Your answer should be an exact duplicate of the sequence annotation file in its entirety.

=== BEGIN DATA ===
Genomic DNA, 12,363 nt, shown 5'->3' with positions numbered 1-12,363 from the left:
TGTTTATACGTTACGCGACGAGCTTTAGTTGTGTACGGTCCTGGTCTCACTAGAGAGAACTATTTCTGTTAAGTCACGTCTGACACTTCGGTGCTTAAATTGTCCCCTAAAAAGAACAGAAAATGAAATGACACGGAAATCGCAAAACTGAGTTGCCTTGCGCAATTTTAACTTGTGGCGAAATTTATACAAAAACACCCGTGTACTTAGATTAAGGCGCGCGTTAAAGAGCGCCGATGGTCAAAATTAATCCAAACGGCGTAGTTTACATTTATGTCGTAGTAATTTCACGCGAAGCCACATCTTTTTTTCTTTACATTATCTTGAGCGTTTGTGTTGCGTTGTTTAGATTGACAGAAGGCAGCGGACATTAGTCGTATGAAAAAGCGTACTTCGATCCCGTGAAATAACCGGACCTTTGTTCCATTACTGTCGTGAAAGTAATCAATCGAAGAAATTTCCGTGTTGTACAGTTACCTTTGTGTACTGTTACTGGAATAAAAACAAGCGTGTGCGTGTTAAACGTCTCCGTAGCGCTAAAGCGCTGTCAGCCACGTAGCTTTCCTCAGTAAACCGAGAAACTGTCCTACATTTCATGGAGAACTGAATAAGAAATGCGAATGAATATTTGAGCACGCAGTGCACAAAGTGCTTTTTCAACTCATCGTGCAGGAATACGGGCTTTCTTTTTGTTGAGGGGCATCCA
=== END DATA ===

Genomic DNA, 12,363 nt, shown 5'->3' with positions numbered 1-12,363 from the left:
TGTTTATACGTTACGCGACGAGCTTTAGTTGTGTACGGTCCTGGTCTCACTAGAGAGAACTATTTCTGTTAAGTCACGTCTGACACTTCGGTGCTTAAATTGTCCCCTAAAAAGAACAGAAAATGAAATGACACGGAAATCGCAAAACTGAGTTGCCTTGCGCAATTTTAACTTGTGGCGAAATTTATACAAAAACACCCGTGTACTTAGATTAAGGCGCGCGTTAAAGAGCGCCGATGGTCAAAATTAATCCAAACGGCGTAGTTTACATTTATGTCGTAGTAATTTCACGCGAAGCCACATCTTTTTTTCTTTACATTATCTTGAGCGTTTGTGTTGCGTTGTTTAGATTGACAGAAGGCAGCGGACATTAGTCGTATGAAAAAGCGTACTTCGATCCCGTGAAATAACCGGACCTTTGTTCCATTACTGTCGTGAAAGTAATCAATCGAAGAAATTTCCGTGTTGTACAGTTACCTTTGTGTACTGTTACTGGAATAAAAACAAGCGTGTGCGTGTTAAACGTCTCCGTAGCGCTAAAGCGCTGTCAGCCACGTAGCTTTCCTCAGTAAACCGAGAAACTGTCCTACATTTCATGGAGAACTGAATAAGAAATGCGAATGAATATTTGAGCACGCAGTGCACAAAGTGCTTTTTCAACTCATCGTGCAGGAATACGGGCTTTCTTTTTGTTGAGGGGCATCCA